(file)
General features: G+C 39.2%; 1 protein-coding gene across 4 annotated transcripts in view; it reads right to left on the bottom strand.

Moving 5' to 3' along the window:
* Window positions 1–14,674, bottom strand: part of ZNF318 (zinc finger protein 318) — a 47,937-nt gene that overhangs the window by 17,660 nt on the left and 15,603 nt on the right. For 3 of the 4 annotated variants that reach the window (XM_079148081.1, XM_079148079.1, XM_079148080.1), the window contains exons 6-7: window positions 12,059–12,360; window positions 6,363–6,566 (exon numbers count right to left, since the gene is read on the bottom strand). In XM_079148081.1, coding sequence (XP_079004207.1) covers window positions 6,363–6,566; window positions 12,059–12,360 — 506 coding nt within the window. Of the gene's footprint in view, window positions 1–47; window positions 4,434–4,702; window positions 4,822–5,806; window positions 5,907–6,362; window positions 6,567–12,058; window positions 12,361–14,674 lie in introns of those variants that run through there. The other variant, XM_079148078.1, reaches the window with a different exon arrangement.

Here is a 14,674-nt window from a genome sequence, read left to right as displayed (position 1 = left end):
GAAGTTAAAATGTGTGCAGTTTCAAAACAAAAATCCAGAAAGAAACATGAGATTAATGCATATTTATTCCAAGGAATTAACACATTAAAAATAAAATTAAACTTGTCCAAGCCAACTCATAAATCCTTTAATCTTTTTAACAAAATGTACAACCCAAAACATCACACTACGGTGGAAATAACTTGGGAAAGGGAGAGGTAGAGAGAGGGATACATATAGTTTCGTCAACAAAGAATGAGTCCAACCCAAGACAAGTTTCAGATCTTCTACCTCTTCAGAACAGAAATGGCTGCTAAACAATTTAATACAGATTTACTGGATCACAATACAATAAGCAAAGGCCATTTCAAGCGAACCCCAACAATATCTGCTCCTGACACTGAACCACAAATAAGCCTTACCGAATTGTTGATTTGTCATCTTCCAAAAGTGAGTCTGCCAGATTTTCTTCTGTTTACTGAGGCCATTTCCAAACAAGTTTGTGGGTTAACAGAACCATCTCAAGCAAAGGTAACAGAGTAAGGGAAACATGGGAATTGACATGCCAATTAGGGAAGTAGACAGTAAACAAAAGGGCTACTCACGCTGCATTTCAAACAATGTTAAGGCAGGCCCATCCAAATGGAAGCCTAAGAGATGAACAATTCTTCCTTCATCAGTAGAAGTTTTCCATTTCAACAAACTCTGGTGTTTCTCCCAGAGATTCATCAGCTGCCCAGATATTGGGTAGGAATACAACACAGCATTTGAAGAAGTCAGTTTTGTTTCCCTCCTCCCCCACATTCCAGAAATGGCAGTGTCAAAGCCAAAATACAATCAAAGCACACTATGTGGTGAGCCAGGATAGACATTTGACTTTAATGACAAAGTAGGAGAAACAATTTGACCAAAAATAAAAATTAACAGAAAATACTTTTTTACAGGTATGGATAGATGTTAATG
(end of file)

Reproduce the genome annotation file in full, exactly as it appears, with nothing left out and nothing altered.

General features: G+C 39.2%; 1 protein-coding gene across 4 annotated transcripts in view; it reads right to left on the bottom strand.

Moving 5' to 3' along the window:
* Window positions 1–14,674, bottom strand: part of ZNF318 (zinc finger protein 318) — a 47,937-nt gene that overhangs the window by 17,660 nt on the left and 15,603 nt on the right. For 3 of the 4 annotated variants that reach the window (XM_079148081.1, XM_079148079.1, XM_079148080.1), the window contains exons 6-7: window positions 12,059–12,360; window positions 6,363–6,566 (exon numbers count right to left, since the gene is read on the bottom strand). In XM_079148081.1, coding sequence (XP_079004207.1) covers window positions 6,363–6,566; window positions 12,059–12,360 — 506 coding nt within the window. Of the gene's footprint in view, window positions 1–47; window positions 4,434–4,702; window positions 4,822–5,806; window positions 5,907–6,362; window positions 6,567–12,058; window positions 12,361–14,674 lie in introns of those variants that run through there. The other variant, XM_079148078.1, reaches the window with a different exon arrangement.

Here is a 14,674-nt window from a genome sequence, read left to right as displayed (position 1 = left end):
GAAGTTAAAATGTGTGCAGTTTCAAAACAAAAATCCAGAAAGAAACATGAGATTAATGCATATTTATTCCAAGGAATTAACACATTAAAAATAAAATTAAACTTGTCCAAGCCAACTCATAAATCCTTTAATCTTTTTAACAAAATGTACAACCCAAAACATCACACTACGGTGGAAATAACTTGGGAAAGGGAGAGGTAGAGAGAGGGATACATATAGTTTCGTCAACAAAGAATGAGTCCAACCCAAGACAAGTTTCAGATCTTCTACCTCTTCAGAACAGAAATGGCTGCTAAACAATTTAATACAGATTTACTGGATCACAATACAATAAGCAAAGGCCATTTCAAGCGAACCCCAACAATATCTGCTCCTGACACTGAACCACAAATAAGCCTTACCGAATTGTTGATTTGTCATCTTCCAAAAGTGAGTCTGCCAGATTTTCTTCTGTTTACTGAGGCCATTTCCAAACAAGTTTGTGGGTTAACAGAACCATCTCAAGCAAAGGTAACAGAGTAAGGGAAACATGGGAATTGACATGCCAATTAGGGAAGTAGACAGTAAACAAAAGGGCTACTCACGCTGCATTTCAAACAATGTTAAGGCAGGCCCATCCAAATGGAAGCCTAAGAGATGAACAATTCTTCCTTCATCAGTAGAAGTTTTCCATTTCAACAAACTCTGGTGTTTCTCCCAGAGATTCATCAGCTGCCCAGATATTGGGTAGGAATACAACACAGCATTTGAAGAAGTCAGTTTTGTTTCCCTCCTCCCCCACATTCCAGAAATGGCAGTGTCAAAGCCAAAATACAATCAAAGCACACTATGTGGTGAGCCAGGATAGACATTTGACTTTAATGACAAAGTAGGAGAAACAATTTGACCAAAAATAAAAATTAACAGAAAATACTTTTTTACAGGTATGGATAGATGTTAATG